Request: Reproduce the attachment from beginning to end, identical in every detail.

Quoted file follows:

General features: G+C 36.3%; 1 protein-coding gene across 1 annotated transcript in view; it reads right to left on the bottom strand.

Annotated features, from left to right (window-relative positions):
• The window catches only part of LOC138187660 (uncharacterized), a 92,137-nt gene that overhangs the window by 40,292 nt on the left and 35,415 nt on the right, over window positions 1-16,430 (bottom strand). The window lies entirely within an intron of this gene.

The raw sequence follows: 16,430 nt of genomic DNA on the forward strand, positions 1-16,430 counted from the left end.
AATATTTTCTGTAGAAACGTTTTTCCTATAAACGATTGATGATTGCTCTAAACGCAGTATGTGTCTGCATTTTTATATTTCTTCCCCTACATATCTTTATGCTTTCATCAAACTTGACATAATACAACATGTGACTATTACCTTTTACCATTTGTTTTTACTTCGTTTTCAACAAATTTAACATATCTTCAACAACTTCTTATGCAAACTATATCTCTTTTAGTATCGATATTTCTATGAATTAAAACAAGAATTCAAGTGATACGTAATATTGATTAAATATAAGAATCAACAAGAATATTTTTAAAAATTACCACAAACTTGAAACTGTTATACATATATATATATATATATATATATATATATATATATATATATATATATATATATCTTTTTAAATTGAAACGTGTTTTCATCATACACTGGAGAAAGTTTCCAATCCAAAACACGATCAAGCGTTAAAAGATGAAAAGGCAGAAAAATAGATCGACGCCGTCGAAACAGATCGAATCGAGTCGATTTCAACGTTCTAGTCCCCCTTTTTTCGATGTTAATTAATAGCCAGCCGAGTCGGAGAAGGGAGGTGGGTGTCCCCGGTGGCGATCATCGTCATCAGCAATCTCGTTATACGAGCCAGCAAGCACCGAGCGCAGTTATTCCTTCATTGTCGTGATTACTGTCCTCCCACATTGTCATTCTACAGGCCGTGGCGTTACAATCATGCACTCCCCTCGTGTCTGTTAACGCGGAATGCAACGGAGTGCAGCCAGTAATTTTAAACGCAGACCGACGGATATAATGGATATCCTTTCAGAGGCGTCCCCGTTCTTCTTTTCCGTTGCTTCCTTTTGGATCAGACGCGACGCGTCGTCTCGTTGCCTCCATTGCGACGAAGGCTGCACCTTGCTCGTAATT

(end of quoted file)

General features: G+C 36.3%; 1 protein-coding gene across 1 annotated transcript in view; it reads right to left on the bottom strand.

Annotated features, from left to right (window-relative positions):
• The window catches only part of LOC138187660 (uncharacterized), a 92,137-nt gene that overhangs the window by 40,292 nt on the left and 35,415 nt on the right, over window positions 1-16,430 (bottom strand). The window lies entirely within an intron of this gene.

The raw sequence follows: 16,430 nt of genomic DNA on the forward strand, positions 1-16,430 counted from the left end.
AATATTTTCTGTAGAAACGTTTTTCCTATAAACGATTGATGATTGCTCTAAACGCAGTATGTGTCTGCATTTTTATATTTCTTCCCCTACATATCTTTATGCTTTCATCAAACTTGACATAATACAACATGTGACTATTACCTTTTACCATTTGTTTTTACTTCGTTTTCAACAAATTTAACATATCTTCAACAACTTCTTATGCAAACTATATCTCTTTTAGTATCGATATTTCTATGAATTAAAACAAGAATTCAAGTGATACGTAATATTGATTAAATATAAGAATCAACAAGAATATTTTTAAAAATTACCACAAACTTGAAACTGTTATACATATATATATATATATATATATATATATATATATATATATATATATATATATATCTTTTTAAATTGAAACGTGTTTTCATCATACACTGGAGAAAGTTTCCAATCCAAAACACGATCAAGCGTTAAAAGATGAAAAGGCAGAAAAATAGATCGACGCCGTCGAAACAGATCGAATCGAGTCGATTTCAACGTTCTAGTCCCCCTTTTTTCGATGTTAATTAATAGCCAGCCGAGTCGGAGAAGGGAGGTGGGTGTCCCCGGTGGCGATCATCGTCATCAGCAATCTCGTTATACGAGCCAGCAAGCACCGAGCGCAGTTATTCCTTCATTGTCGTGATTACTGTCCTCCCACATTGTCATTCTACAGGCCGTGGCGTTACAATCATGCACTCCCCTCGTGTCTGTTAACGCGGAATGCAACGGAGTGCAGCCAGTAATTTTAAACGCAGACCGACGGATATAATGGATATCCTTTCAGAGGCGTCCCCGTTCTTCTTTTCCGTTGCTTCCTTTTGGATCAGACGCGACGCGTCGTCTCGTTGCCTCCATTGCGACGAAGGCTGCACCTTGCTCGTAATT